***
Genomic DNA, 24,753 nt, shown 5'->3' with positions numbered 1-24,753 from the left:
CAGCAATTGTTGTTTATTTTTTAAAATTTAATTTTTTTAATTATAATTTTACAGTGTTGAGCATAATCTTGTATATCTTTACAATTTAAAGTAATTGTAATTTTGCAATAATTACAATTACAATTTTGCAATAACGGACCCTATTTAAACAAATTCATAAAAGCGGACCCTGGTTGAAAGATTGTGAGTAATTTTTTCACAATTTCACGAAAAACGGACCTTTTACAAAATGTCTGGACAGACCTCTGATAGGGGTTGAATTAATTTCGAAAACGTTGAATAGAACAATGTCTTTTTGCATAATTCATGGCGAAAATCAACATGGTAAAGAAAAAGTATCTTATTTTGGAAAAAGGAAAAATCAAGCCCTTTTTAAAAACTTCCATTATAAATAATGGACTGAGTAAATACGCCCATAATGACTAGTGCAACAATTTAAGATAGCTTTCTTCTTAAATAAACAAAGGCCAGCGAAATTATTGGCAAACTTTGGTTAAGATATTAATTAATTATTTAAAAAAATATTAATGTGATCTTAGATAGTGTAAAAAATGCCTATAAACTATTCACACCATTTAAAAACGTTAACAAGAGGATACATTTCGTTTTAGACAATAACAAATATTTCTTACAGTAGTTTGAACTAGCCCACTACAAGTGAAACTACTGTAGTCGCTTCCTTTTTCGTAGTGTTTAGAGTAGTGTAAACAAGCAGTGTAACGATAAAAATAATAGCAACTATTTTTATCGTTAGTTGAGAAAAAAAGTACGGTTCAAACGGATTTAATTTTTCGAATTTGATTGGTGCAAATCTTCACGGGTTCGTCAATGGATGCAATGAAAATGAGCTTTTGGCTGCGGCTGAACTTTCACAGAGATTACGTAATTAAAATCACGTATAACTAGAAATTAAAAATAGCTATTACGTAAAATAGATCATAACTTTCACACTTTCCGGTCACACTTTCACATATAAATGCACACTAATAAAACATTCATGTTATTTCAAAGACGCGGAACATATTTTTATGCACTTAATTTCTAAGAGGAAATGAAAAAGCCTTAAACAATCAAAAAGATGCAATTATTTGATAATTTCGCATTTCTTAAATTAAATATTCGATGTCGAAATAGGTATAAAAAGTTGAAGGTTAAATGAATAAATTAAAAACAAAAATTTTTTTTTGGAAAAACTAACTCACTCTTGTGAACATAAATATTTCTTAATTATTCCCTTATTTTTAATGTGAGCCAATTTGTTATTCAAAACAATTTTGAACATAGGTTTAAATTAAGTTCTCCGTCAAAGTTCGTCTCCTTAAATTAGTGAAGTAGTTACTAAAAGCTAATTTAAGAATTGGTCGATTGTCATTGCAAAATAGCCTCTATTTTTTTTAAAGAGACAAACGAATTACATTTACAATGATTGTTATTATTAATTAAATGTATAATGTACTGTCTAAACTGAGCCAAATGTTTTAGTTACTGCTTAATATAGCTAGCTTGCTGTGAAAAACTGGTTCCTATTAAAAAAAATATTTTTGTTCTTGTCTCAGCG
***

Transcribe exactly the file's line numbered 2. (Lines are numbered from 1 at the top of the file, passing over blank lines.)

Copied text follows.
CAGCAATTGTTGTTTATTTTTTAAAATTTAATTTTTTTAATTATAATTTTACAGTGTTGAGCATAATCTTGTATATCTTTACAATTTAAAGTAATTGTAATTTTGCAATAATTACAATTACAATTTTGCAATAACGGACCCTATTTAAACAAATTCATAAAAGCGGACCCTGGTTGAAAGATTGTGAGTAATTTTTTCACAATTTCACGAAAAACGGACCTTTTACAAAATGTCTGGACAGACCTCTGATAGGGGTTGAATTAATTTCGAAAACGTTGAATAGAACAATGTCTTTTTGCATAATTCATGGCGAAAATCAACATGGTAAAGAAAAAGTATCTTATTTTGGAAAAAGGAAAAATCAAGCCCTTTTTAAAAACTTCCATTATAAATAATGGACTGAGTAAATACGCCCATAATGACTAGTGCAACAATTTAAGATAGCTTTCTTCTTAAATAAACAAAGGCCAGCGAAATTATTGGCAAACTTTGGTTAAGATATTAATTAATTATTTAAAAAAATATTAATGTGATCTTAGATAGTGTAAAAAATGCCTATAAACTATTCACACCATTTAAAAACGTTAACAAGAGGATACATTTCGTTTTAGACAATAACAAATATTTCTTACAGTAGTTTGAACTAGCCCACTACAAGTGAAACTACTGTAGTCGCTTCCTTTTTCGTAGTGTTTAGAGTAGTGTAAACAAGCAGTGTAACGATAAAAATAATAGCAACTATTTTTATCGTTAGTTGAGAAAAAAAGTACGGTTCAAACGGATTTAATTTTTCGAATTTGATTGGTGCAAATCTTCACGGGTTCGTCAATGGATGCAATGAAAATGAGCTTTTGGCTGCGGCTGAACTTTCACAGAGATTACGTAATTAAAATCACGTATAACTAGAAATTAAAAATAGCTATTACGTAAAATAGATCATAACTTTCACACTTTCCGGTCACACTTTCACATATAAATGCACACTAATAAAACATTCATGTTATTTCAAAGACGCGGAACATATTTTTATGCACTTAATTTCTAAGAGGAAATGAAAAAGCCTTAAACAATCAAAAAGATGCAATTATTTGATAATTTCGCATTTCTTAAATTAAATATTCGATGTCGAAATAGGTATAAAAAGTTGAAGGTTAAATGAATAAATTAAAAACAAAAATTTTTTTTTGGAAAAACTAACTCACTCTTGTGAACATAAATATTTCTTAATTATTCCCTTATTTTTAATGTGAGCCAATTTGTTATTCAAAACAATTTTGAACATAGGTTTAAATTAAGTTCTCCGTCAAAGTTCGTCTCCTTAAATTAGTGAAGTAGTTACTAAAAGCTAATTTAAGAATTGGTCGATTGTCATTGCAAAATAGCCTCTATTTTTTTTAAAGAGACAAACGAATTACATTTACAATGATTGTTATTATTAATTAAATGTATAATGTACTGTCTAAACTGAGCCAAATGTTTTAGTTACTGCTTAATATAGCTAGCTTGCTGTGAAAAACTGGTTCCTATTAAAAAAAATATTTTTGTTCTTGTCTCAGCG